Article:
Some exemplary embodiments of the present invention related to a softgel capsule encasing an orally ingestible article, the capsule having an outer shell composition comprising at least (a) at least one gelatin, preferably between about 20 to 60% weight, more preferably between about 20 to 50% weight, even more preferably between about 30 to 47% weight; (b) at least one plasticizer in an amount sufficient to render said outer shell flexible, preferably between about 25 to 45% weight; (c) an anti-tacking and softening agent sufficient to render the outer shell non-sticky and soft, preferably 0.2 to 15% weight, more preferably between about 0.4 to 10% weight, even more preferably 0.6 to 5% weight; and (d) purified water, preferably between about 3 to 25% weight, more preferably between about 3 to 20% weight. The capsule outer shell further includes (e) at least one starch, preferably between about 0.1 to 35% weight, more preferably between about 2 to 25% weight, even more preferably between about 10 to 20% weight. The capsule outer shell may optionally further include (f) at least one of flavorants, colorants, and preservatives.

Some exemplary embodiments of the present invention relate to at least one plasticizer selected from the group consisting of glycerin, mannitol, polyethylene glycol, sorbitol, sorbitol special, propylene glycol, maltitol, sucrose, corn syrup, fructose, cellulose, disodium sulfosucciante, triethyl citrate, tributyl citrate, 1-2-propylenglycol, natural gum, isomerized sugar, xylitol, polyglycerol, glucose syrups, glucose, sugar alcohol, and combinations thereof.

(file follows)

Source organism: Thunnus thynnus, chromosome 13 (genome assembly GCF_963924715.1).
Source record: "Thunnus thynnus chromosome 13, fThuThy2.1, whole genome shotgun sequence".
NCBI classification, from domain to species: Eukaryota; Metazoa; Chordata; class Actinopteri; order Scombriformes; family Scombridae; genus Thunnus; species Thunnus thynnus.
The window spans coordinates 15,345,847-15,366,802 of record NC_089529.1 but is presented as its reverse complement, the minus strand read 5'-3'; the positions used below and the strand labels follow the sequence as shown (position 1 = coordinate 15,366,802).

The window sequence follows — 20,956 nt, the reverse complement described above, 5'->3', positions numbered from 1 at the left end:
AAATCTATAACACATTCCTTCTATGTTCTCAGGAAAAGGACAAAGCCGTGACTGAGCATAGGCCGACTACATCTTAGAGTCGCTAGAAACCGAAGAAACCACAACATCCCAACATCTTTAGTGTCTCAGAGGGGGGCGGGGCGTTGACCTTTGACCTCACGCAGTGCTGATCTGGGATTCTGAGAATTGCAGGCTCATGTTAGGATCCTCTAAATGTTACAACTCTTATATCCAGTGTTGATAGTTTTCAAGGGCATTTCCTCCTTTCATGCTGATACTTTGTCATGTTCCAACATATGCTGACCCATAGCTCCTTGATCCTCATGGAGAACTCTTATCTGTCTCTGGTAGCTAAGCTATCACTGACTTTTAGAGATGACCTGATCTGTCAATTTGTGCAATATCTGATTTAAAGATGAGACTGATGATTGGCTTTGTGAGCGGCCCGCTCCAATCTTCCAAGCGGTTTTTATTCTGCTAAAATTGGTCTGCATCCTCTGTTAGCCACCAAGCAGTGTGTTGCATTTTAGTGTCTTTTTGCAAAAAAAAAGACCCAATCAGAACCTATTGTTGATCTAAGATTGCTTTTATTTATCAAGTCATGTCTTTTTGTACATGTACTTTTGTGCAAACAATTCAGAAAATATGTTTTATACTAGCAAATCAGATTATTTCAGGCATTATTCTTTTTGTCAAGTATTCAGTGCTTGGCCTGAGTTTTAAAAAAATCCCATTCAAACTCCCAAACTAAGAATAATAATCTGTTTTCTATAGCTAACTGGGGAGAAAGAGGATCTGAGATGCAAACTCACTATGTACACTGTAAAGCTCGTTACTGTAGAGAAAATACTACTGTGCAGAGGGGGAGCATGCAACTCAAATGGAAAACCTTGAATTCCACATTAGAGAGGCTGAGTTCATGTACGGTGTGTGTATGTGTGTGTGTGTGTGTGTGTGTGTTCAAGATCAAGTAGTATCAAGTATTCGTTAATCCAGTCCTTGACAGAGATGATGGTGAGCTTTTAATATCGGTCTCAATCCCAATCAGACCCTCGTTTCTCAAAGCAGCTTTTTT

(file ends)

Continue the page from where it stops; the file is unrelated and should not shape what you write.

Some exemplary embodiments of the present invention relate to at least one gelatin selected from the group consisting of animal-derived gelatin, chemically modified gelatin, physically modified gelatin, and combinations thereof. A particularly suitable animal-derived gelatin may be derived from pigskin or alternatively bovine bone.

Some exemplary embodiments of the present invention relate to incorporation into the present chewable soft gelatin capsule composition of at least one starch exemplified by native starches and modified starches. Suitable native starches are exemplified by potato starches, corn starches, wheat starches, oat starch, barley starch, rice starches, sorghum starches, and tapioca starches. Modified starches are native starches that have been partially degraded by physical treatments or alternatively, by chemical treatments, and are commonly referred to as physically modified starches and chemically modified starches.